Mandera sub-county offices commences Next Story
Mandera County offers Sh4.5M to support orphans Previous Story
You are here  » Home   » North Eastern

Ten counties to benefit from Sh120 billion World Bank fund

By Standard Reporter | Published Fri, May 4th 2018 at 00:00, Updated May 3rd 2018 at 22:16 GMT +3
Governor Ali Roba shares a meal with orphans at Boystown Orphanage in Mandera on 2nd May, 2018. [File/Standard]

Ten counties in the northern part of the country will benefit from a Sh120 billion World Bank-funded kitty for development projects.

The project, under the banner of North and North Eastern Development Initiative (NEDI), covers Mandera, Garissa, Isiolo, Lamu, Marsabit, Samburu, Tana River, Turkana, Wajir and West Pokot counties.

The counties will receive funds to support projects on off-grid solar access, climate smart agriculture, and water and sanitation development.

The World Bank has already invested close to $1.4 billion of its current $6.9 billion commitment in the north and north eastern counties.

Ms Helene Carrison Rex, the programme leader for NEDI from the World Bank, said the aim of the fund is to attract investments to the region to complement the ongoing Government efforts to improve equity as well as reduce extreme poverty.

Also earmarked for funding are the North Eastern transport improvement project, the development response to displacement impacts project and the national safety net programme.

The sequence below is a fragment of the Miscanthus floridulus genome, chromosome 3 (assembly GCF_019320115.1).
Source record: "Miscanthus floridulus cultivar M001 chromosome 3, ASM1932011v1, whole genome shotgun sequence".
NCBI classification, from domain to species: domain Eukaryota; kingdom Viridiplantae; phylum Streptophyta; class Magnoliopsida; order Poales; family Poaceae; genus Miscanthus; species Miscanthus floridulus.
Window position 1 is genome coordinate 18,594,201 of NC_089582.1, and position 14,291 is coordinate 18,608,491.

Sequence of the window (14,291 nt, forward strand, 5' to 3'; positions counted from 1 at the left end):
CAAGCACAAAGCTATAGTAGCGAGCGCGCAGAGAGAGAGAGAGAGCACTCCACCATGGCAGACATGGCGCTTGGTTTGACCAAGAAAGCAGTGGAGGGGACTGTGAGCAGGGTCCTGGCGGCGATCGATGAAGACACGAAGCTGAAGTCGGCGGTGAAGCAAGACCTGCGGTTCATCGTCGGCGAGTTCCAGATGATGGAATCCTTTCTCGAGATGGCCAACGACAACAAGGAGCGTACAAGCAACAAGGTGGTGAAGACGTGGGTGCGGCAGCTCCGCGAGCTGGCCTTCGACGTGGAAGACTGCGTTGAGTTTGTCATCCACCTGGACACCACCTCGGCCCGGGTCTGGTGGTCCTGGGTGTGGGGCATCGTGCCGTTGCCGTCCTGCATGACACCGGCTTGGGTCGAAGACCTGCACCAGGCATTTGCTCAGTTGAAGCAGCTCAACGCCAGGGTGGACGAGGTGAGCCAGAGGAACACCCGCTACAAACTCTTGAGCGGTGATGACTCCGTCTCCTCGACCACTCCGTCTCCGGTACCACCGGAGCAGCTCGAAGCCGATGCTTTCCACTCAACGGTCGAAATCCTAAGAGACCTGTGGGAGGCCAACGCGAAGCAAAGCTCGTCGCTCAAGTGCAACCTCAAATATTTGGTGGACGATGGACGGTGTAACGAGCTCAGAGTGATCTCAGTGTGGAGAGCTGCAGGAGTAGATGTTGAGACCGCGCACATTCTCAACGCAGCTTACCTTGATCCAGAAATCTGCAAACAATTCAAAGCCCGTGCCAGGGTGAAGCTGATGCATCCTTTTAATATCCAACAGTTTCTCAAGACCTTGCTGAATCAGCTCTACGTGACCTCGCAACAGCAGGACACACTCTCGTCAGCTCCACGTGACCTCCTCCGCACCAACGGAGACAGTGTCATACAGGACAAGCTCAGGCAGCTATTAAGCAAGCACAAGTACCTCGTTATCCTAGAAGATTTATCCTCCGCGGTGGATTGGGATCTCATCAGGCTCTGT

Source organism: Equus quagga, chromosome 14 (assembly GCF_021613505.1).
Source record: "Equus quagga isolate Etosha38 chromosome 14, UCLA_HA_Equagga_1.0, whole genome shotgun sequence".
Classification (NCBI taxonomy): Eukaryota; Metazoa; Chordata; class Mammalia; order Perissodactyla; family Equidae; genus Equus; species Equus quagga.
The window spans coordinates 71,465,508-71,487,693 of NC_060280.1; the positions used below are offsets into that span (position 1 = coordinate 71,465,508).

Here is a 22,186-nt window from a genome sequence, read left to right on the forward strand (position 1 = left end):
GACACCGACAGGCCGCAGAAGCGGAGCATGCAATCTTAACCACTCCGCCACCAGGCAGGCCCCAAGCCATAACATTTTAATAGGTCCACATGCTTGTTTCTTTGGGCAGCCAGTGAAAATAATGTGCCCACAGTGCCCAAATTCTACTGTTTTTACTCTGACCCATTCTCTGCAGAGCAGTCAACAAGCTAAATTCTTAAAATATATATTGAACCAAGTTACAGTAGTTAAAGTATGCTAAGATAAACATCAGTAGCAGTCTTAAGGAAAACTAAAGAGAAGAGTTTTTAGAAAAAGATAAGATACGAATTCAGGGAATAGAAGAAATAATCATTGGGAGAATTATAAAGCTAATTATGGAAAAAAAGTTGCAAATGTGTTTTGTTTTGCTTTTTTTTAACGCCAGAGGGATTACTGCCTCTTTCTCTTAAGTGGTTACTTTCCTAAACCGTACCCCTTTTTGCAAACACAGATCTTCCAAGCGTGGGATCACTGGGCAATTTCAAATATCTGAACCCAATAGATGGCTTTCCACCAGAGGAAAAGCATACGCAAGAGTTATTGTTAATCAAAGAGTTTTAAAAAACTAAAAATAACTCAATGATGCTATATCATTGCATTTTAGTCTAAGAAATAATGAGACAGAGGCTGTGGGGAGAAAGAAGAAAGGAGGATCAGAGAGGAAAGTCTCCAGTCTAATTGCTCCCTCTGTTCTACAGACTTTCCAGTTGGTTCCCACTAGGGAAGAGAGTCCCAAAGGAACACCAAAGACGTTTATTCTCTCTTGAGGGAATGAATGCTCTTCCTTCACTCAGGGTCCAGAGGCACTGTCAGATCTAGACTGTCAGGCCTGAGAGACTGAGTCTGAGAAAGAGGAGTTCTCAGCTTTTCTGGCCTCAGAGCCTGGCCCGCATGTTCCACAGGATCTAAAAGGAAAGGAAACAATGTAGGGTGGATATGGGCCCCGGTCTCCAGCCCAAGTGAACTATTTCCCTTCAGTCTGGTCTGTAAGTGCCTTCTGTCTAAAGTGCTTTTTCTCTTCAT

Know if news is factual and true. Text 'NEWS' to 22840 and always receive verified news updates.

Governors Ali Roba (Mandera), Ali Korane (Garissa), Josephat Nanok (Turkana) Hassan Abdi (Wajir), Mohammed Kuti (Isiolo) and Mohamud Mohamed Ali (Marsabit) were joined by Cabinet secretaries Eugene Wamalwa (Devolution) and Ukur Yatani (Labour) in the launch of the initiative in Garissa.

Marginalised counties

The leaders urged donors and investors to inject fresh life into the counties that have suffered marginalisation since independence. They also underscored the need for increasing households’ access to modern energy services.

“After devolution, this is the second largest transformative project in the region and residents now have a feeling of inclusivity.

“This will have profound impact on the population,” said Mr Roba, who is the chairman of the Frontier Counties Development Council.

Governors Roba and Korane said the region had turned away investors because of lack of basic infrastructure. They cited the lack of roads and absence of electricity grid to support cottage industries and manufacturing.

Key pillars

Manufacturing is one of the key pillars in President Uhuru Kenyatta’s Big Four agenda.

The governors lauded how the Isiolo-Moyale road had opened up trade and investments in the region previously shunned because of poor transport infrastructure.

The leaders said the narrative about the northern region of the country being insecure, underdeveloped and unattractive for investors needed to change.

The water and sanitation development projects will target Mandera town, Wajir town and Dadaab.

The projects also aim to increase agricultural productivity and build resilience to climate change risks in the targeted smallholder farming and pastoral communities.

Programmes targeting the pastoralist communities will seek to help them increase livestock productivity and open up market access.